This time next week my toes will be touching the start line. What started as me registering for the NYC marathon to "just see if I would get in" has led me and my closest running buddies 1 week closer to hitting the pavement in Maryland for the Under Armor Baltimore Marathon. Just writing that gives me butterflies in my stomach and goosebumps on my arms. I still can't believe it! 7 more days and 7 more miles (literally...our training calls for a 3 mile run and two 2 mile runs before the race) until I hit the ground running for 4 1/2 hours of running bliss. Oh my. Did I just set a goal? Hmmmm...let's just say 26.2 miles of running bliss...
And if that isn't close enough for comfort, tomorrow morning Peg and Staci will be hitting the streets of Chicago for 26.2 miles. I know they are on their way to the Windy City as we speak but I wish them the best of luck. I sure wish I was there to cheer them on but I think they know we are all there in spirit. I know they are going to rock it out and be BOSTON BOUND!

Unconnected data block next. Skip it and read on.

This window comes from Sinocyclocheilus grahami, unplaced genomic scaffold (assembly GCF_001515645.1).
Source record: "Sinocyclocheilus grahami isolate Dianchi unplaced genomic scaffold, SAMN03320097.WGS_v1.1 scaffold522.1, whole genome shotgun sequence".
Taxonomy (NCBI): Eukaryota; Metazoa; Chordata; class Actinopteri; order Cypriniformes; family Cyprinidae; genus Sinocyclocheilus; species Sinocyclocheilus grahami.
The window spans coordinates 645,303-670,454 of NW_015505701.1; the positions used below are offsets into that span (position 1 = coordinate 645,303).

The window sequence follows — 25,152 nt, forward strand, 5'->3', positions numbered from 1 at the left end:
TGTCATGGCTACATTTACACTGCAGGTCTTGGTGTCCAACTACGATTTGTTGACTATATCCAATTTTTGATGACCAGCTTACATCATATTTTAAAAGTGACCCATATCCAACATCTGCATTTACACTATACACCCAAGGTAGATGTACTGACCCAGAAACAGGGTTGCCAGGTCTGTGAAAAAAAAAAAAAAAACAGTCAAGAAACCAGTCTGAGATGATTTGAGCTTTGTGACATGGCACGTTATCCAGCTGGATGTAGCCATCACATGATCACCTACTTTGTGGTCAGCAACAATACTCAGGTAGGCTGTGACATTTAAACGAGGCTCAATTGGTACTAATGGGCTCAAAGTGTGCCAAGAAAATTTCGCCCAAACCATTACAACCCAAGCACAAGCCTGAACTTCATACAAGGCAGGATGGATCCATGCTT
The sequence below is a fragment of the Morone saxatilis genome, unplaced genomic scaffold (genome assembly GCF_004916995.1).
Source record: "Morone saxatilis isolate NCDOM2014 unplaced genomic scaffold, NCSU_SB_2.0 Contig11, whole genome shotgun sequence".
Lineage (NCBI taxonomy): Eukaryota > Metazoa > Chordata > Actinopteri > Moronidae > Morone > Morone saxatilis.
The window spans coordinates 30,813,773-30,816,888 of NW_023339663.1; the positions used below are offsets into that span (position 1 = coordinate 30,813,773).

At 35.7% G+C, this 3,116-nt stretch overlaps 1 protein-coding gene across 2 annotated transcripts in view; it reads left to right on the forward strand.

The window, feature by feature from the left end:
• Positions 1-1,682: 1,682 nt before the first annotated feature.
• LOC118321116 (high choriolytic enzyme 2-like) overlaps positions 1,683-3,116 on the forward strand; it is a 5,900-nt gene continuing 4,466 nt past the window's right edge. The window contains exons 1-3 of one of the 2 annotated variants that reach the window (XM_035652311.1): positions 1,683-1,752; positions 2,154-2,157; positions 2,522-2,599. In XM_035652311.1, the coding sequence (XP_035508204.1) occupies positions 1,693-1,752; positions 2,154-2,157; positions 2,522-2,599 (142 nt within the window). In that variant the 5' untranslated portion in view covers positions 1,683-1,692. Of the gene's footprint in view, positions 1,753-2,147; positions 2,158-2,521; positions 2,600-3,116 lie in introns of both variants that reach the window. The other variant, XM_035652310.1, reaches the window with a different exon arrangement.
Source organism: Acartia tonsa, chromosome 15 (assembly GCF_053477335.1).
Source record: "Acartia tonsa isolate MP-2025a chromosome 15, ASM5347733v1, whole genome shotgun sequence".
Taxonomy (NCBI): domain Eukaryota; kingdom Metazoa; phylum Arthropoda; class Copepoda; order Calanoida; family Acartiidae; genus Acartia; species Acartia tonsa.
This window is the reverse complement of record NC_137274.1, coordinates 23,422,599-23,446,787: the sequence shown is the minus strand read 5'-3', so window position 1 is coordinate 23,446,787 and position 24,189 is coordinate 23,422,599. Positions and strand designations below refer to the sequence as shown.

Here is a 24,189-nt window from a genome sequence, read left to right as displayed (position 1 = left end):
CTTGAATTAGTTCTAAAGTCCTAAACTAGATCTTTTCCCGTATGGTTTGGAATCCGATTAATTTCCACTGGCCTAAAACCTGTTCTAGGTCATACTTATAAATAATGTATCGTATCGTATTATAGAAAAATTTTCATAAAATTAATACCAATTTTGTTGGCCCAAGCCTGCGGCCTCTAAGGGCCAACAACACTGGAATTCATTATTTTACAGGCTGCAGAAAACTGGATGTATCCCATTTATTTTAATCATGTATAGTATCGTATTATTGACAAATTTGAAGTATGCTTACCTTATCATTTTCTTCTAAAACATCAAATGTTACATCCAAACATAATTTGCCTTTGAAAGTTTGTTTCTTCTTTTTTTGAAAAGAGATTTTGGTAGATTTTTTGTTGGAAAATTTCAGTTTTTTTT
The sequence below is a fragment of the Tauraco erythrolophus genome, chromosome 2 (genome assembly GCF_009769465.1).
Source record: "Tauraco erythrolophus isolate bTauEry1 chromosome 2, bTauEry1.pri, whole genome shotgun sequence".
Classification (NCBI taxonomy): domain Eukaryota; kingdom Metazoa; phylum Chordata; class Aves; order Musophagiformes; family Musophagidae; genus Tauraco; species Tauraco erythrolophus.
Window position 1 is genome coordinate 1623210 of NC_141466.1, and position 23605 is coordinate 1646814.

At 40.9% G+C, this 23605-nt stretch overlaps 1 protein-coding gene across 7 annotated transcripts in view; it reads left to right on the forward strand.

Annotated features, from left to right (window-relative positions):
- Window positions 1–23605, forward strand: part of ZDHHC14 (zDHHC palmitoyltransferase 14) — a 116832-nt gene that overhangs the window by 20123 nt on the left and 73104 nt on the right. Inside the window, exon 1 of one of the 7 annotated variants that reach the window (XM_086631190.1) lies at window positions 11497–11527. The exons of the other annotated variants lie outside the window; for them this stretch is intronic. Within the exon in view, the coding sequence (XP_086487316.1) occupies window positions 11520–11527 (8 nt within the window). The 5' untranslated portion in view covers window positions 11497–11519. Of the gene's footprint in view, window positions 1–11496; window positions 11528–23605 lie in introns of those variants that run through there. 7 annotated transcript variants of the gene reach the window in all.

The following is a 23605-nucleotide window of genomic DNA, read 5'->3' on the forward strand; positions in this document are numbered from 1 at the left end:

This next week will be pretty tough for me both physically and mentally. The last week before the marathon is the dreaded taper, where you drastically decrease your miles to conserve energy for the big event. For me, it is when I second guess my abilities to actually run 26.2 miles. Already I am having "marathon dreams" where I am replacing actually running miles with dreaming about it. Good Lord. I can't get away from it!!!
I've come to believe training for a marathon is a bit like having a baby. Your body is put through hell for an extended period of time (marathon training: 18 weeks. pregnancy: 40 weeks). You can't stop eating..especially towards the end. No matter how much you prepare in the days leading up to it, mentally you are never really ready. You are super excited at first but as it comes closer you start to get nervous and anxious. You second-guess yourself: Can I complete the marathon? Will I be a good mother? You are an emotional disaster.
But once the day comes, you can't believe what your body is capable of doing. You push it (literally) to its limits. And you are rewarded with a miracle, an awesome accomplishment.
Except instead of nursing a beautiful cherub faced baby, at the end of the marathon you'll be nursing nasty blisters, swollen feet, cramped calves and sore quads. Oh well. It's still worth the effort.